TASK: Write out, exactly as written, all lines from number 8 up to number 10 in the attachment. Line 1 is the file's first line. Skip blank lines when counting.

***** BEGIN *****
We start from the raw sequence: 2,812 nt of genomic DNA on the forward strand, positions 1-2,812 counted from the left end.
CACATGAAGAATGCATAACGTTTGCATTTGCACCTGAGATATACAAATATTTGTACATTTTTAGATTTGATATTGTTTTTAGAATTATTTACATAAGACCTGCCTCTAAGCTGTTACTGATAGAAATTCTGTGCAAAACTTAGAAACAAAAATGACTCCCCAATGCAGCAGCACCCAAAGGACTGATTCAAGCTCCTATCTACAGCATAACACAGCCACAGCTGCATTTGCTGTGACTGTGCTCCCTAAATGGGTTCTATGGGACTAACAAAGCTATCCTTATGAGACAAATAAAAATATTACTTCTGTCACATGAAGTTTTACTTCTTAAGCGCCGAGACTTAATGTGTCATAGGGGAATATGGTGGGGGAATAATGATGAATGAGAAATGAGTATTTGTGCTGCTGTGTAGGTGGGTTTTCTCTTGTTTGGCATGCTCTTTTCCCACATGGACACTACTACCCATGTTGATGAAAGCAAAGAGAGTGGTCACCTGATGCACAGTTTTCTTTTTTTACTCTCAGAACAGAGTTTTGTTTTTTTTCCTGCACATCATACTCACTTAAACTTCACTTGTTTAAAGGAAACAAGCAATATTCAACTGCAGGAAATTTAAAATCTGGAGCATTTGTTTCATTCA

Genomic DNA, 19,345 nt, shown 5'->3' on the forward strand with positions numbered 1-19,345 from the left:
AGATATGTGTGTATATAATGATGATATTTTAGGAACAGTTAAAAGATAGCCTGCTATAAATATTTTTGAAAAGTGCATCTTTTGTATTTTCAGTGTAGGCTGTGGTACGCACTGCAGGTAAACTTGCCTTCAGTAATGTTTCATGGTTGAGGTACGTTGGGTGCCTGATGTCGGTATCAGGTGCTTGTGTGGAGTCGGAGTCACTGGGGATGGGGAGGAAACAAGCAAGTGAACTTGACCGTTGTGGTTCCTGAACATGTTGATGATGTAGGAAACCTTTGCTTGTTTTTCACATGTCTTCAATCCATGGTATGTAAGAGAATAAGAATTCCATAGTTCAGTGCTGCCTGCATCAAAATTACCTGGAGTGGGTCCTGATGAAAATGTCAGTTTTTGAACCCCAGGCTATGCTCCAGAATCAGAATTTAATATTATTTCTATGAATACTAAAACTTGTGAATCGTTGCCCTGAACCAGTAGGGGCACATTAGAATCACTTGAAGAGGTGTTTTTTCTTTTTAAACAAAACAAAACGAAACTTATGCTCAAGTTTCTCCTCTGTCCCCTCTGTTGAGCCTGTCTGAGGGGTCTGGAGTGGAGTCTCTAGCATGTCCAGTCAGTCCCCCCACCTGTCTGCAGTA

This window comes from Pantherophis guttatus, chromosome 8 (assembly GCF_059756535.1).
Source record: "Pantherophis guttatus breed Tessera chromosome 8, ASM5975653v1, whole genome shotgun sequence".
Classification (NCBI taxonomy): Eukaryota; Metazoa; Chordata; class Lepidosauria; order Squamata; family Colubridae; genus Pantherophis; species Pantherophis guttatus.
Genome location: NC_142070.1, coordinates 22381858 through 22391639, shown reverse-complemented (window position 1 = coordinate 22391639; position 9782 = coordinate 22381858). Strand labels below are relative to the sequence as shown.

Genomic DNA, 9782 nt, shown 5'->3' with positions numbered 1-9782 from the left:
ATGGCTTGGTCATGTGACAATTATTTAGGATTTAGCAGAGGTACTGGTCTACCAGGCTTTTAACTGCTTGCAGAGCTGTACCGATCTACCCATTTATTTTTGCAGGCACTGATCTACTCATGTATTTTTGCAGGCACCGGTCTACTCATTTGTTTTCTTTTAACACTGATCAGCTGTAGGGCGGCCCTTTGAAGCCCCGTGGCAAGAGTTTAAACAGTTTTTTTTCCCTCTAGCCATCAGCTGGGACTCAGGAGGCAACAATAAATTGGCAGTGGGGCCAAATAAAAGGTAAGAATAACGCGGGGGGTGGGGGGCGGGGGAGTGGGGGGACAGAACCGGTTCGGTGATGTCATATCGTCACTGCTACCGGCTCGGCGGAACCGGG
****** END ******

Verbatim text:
Genome location: NC_142070.1, coordinates 22381858 through 22391639, shown reverse-complemented (window position 1 = coordinate 22391639; position 9782 = coordinate 22381858). Strand labels below are relative to the sequence as shown.

Genomic DNA, 9782 nt, shown 5'->3' with positions numbered 1-9782 from the left:
ATGGCTTGGTCATGTGACAATTATTTAGGATTTAGCAGAGGTACTGGTCTACCAGGCTTTTAACTGCTTGCAGAGCTGTACCGATCTACCCATTTATTTTTGCAGGCACTGATCTACTCATGTATTTTTGCAGGCACCGGTCTACTCATTTGTTTTCTTTTAACACTGATCAGCTGTAGGGCGGCCCTTTGAAGCCCCGTGGCAAGAGTTTAAACAGTTTTTTTTCCCTCTAGCCATCAGCTGGGACTCAGGAGGCAACAATAAATTGGCAGTGGGGCCAAATAAAAGGTAAGAATAACGCGGGGGGTGGGGGGCGGGGGAGTGGGGGGACAGAACCGGTTCGGTGATGTCATATCGTCACTGCTACCGGCTCGGCGGAACCGGG